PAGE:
"We've seen the authoritarian tendencies is parading all around the world as sexually transmitted diseases, and we think it's time to make connection," Tolokonnikova told CNN in August 2017. "It's time to create global people's movement if we want to find an alternative to this raid of populism, which we've seen in my own country, Russia and in America too, Donald Trump, and in the UK, which ended up in Brexit."

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Shaun Botterill/Getty Images(PARIS) -- The French are welcoming home their soccer heroes in Paris on Monday after becoming the 2018 World Cup champions. But what is notable about the squad isn't just the goals they managed to rack up, but the diversity the players embody.

Some 15 of the 23 members of France's World Cup team are of African descent, with families hailing from places like the Democratic Republic of the Congo (formerly Zaire), Cameroon, Morocco, Angola, and Algeria. While 21 out of the 23 players were born in France, many come from immigrant families.

Kylian Mbappe, 19, one of the star players of the World Cup, is part Cameroonian and part Algerian.

One of France's biggest goal scorers, Antoine Griezmann, is of German and Portuguese descent.

"We are proud to represent the diversity of France," French midfielder Blaise Matuidi said during a press conference before the World Cup final.

France midfielder Paul Pogba, whose parents are from Guinea, responded to a question about the diversity of the French team last week as well.

"France today is a France full of colors. There are people of many different origins, that’s what makes France so beautiful. We all feel French, we’re happy to wear this shirt," Pogba said.

France's World Cup win comes a year after far-right leader Marine Le Pen reached the run-off stage in the French presidential election. Le Pen ran on an anti-immigration platform that found support in parts of French society. This diverse team's victory contrasts with the struggle France has had in welcoming immigrants in recent years.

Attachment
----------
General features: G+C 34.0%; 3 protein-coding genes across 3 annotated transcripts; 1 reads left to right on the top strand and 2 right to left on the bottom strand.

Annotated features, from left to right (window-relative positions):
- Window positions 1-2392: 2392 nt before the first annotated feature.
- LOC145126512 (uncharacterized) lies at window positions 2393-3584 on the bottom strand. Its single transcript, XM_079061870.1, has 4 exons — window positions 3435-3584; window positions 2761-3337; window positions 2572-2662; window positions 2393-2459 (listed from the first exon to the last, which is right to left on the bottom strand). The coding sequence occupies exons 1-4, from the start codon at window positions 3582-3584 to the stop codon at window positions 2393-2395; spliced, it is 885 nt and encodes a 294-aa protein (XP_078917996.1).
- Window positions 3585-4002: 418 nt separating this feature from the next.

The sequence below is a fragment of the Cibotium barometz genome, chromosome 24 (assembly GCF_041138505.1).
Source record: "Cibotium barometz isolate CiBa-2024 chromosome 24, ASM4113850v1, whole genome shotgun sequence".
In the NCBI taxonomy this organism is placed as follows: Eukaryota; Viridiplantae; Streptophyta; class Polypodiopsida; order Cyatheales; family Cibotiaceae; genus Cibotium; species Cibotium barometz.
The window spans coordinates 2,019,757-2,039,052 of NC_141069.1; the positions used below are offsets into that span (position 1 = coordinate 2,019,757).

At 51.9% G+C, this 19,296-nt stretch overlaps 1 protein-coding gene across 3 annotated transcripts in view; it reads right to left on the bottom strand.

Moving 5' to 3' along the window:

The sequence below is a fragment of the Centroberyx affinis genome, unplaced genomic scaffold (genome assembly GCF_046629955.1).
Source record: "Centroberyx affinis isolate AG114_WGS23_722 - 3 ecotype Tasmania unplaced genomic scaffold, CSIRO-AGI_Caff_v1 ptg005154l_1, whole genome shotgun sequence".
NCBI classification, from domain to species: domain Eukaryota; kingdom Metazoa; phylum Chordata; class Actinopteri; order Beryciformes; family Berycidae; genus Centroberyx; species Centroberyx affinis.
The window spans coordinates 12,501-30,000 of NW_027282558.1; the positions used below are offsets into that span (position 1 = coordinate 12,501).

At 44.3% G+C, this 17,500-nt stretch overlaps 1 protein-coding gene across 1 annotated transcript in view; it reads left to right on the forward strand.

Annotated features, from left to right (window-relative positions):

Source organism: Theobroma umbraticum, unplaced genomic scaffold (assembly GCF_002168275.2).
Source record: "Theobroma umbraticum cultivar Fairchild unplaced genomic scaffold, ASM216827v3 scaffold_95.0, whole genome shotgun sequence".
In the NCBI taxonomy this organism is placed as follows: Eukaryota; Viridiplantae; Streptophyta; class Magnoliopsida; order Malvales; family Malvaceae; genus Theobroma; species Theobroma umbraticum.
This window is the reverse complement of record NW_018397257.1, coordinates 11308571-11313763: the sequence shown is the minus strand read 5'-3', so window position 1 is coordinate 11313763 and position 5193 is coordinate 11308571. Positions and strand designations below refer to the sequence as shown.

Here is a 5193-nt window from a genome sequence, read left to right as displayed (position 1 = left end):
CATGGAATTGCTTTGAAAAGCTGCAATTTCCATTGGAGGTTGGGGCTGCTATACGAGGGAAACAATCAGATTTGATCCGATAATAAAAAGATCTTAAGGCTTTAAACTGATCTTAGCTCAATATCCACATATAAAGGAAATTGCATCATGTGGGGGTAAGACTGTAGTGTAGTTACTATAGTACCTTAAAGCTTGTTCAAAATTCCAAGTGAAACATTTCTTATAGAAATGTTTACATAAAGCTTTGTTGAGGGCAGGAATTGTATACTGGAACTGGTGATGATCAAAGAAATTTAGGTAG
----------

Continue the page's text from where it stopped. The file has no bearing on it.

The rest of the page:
Echoing the diversity of their football teams, thousands of people from all different backgrounds headed to the famous Champs Elysees Avenue in Paris Sunday night to celebrate the victory.

Waving French flags and chanting "We are the champions," supporters united in a party atmosphere throughout the night.

It's the second time in history that France has won the World Cup. The first time was in 1998.

The World Cup winners were set to parade down the Champs Elysees Monday in front of thousands of supporters.

The French team then heads to the presidential palace to meet French President Emmanuel Macron.

Macron attended the final World Cup game in Moscow and celebrated the victory with the players in the locker room. He also thanked them in a tweet.

While most of the celebrations in Paris were harmonious, there were small pockets of violence and conflict, with troublemakers throwing flares at police on Champs Elysees Avenue.

French police responded using tear gas and water canons to disperse violent fans.

More than 290 people were taken into custody in France last night, and 45 policemen were slightly injured during the clashes, according to the French interior minister.

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Visionhaus/Corbis via Getty Images(LONDON) -- Less than a year after giving birth, Serena Williams captivated the world this month as she soared to the Wimbledon final.

She came up short Saturday, losing to Angelique Kerber, but Williams dedicated her impressive comeback at the famed London Grand Slam event to "all moms," working and stay-at-home.